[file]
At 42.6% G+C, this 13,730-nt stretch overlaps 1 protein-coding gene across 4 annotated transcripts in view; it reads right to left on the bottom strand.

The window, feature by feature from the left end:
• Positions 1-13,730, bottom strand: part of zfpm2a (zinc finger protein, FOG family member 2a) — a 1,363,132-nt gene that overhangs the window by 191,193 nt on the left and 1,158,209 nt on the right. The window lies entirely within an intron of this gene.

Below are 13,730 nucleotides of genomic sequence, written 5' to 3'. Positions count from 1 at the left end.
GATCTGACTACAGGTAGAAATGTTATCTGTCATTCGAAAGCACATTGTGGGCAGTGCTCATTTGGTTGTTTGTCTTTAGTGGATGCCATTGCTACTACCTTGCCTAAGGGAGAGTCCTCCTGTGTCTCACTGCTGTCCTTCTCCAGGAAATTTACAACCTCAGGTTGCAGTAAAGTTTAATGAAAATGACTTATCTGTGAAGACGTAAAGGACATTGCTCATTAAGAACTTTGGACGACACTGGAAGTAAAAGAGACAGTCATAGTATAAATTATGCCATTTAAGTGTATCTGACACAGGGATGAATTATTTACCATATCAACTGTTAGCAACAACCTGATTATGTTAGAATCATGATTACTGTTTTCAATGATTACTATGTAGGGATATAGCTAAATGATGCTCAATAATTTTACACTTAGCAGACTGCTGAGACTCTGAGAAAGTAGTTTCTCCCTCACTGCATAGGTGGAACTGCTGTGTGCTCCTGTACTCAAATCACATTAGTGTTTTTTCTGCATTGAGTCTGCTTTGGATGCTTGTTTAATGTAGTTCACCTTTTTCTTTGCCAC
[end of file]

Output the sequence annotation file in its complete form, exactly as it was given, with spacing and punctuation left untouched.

At 42.6% G+C, this 13,730-nt stretch overlaps 1 protein-coding gene across 4 annotated transcripts in view; it reads right to left on the bottom strand.

The window, feature by feature from the left end:
• Positions 1-13,730, bottom strand: part of zfpm2a (zinc finger protein, FOG family member 2a) — a 1,363,132-nt gene that overhangs the window by 191,193 nt on the left and 1,158,209 nt on the right. The window lies entirely within an intron of this gene.

Below are 13,730 nucleotides of genomic sequence, written 5' to 3'. Positions count from 1 at the left end.
GATCTGACTACAGGTAGAAATGTTATCTGTCATTCGAAAGCACATTGTGGGCAGTGCTCATTTGGTTGTTTGTCTTTAGTGGATGCCATTGCTACTACCTTGCCTAAGGGAGAGTCCTCCTGTGTCTCACTGCTGTCCTTCTCCAGGAAATTTACAACCTCAGGTTGCAGTAAAGTTTAATGAAAATGACTTATCTGTGAAGACGTAAAGGACATTGCTCATTAAGAACTTTGGACGACACTGGAAGTAAAAGAGACAGTCATAGTATAAATTATGCCATTTAAGTGTATCTGACACAGGGATGAATTATTTACCATATCAACTGTTAGCAACAACCTGATTATGTTAGAATCATGATTACTGTTTTCAATGATTACTATGTAGGGATATAGCTAAATGATGCTCAATAATTTTACACTTAGCAGACTGCTGAGACTCTGAGAAAGTAGTTTCTCCCTCACTGCATAGGTGGAACTGCTGTGTGCTCCTGTACTCAAATCACATTAGTGTTTTTTCTGCATTGAGTCTGCTTTGGATGCTTGTTTAATGTAGTTCACCTTTTTCTTTGCCAC